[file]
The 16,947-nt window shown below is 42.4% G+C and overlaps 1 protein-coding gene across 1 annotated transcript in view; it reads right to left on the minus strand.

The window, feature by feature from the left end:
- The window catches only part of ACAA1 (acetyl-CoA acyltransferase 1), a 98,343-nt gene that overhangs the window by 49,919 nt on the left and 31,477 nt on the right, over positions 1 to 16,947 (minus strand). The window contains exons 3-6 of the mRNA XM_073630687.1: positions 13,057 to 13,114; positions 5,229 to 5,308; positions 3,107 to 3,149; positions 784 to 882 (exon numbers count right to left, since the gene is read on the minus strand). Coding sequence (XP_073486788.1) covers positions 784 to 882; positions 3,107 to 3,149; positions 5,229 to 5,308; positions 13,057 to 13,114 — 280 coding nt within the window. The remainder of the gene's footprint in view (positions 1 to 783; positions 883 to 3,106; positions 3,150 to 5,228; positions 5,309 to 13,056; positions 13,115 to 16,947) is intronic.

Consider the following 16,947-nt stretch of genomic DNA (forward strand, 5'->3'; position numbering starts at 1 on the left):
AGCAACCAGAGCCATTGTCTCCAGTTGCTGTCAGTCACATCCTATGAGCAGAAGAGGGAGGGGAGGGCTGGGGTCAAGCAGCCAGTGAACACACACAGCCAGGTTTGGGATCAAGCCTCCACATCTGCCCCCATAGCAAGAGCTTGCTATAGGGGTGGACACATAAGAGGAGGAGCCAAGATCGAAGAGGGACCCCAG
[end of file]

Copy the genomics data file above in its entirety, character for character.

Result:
The 16,947-nt window shown below is 42.4% G+C and overlaps 1 protein-coding gene across 1 annotated transcript in view; it reads right to left on the minus strand.

The window, feature by feature from the left end:
- The window catches only part of ACAA1 (acetyl-CoA acyltransferase 1), a 98,343-nt gene that overhangs the window by 49,919 nt on the left and 31,477 nt on the right, over positions 1 to 16,947 (minus strand). The window contains exons 3-6 of the mRNA XM_073630687.1: positions 13,057 to 13,114; positions 5,229 to 5,308; positions 3,107 to 3,149; positions 784 to 882 (exon numbers count right to left, since the gene is read on the minus strand). Coding sequence (XP_073486788.1) covers positions 784 to 882; positions 3,107 to 3,149; positions 5,229 to 5,308; positions 13,057 to 13,114 — 280 coding nt within the window. The remainder of the gene's footprint in view (positions 1 to 783; positions 883 to 3,106; positions 3,150 to 5,228; positions 5,309 to 13,056; positions 13,115 to 16,947) is intronic.

Consider the following 16,947-nt stretch of genomic DNA (forward strand, 5'->3'; position numbering starts at 1 on the left):
AGCAACCAGAGCCATTGTCTCCAGTTGCTGTCAGTCACATCCTATGAGCAGAAGAGGGAGGGGAGGGCTGGGGTCAAGCAGCCAGTGAACACACACAGCCAGGTTTGGGATCAAGCCTCCACATCTGCCCCCATAGCAAGAGCTTGCTATAGGGGTGGACACATAAGAGGAGGAGCCAAGATCGAAGAGGGACCCCAG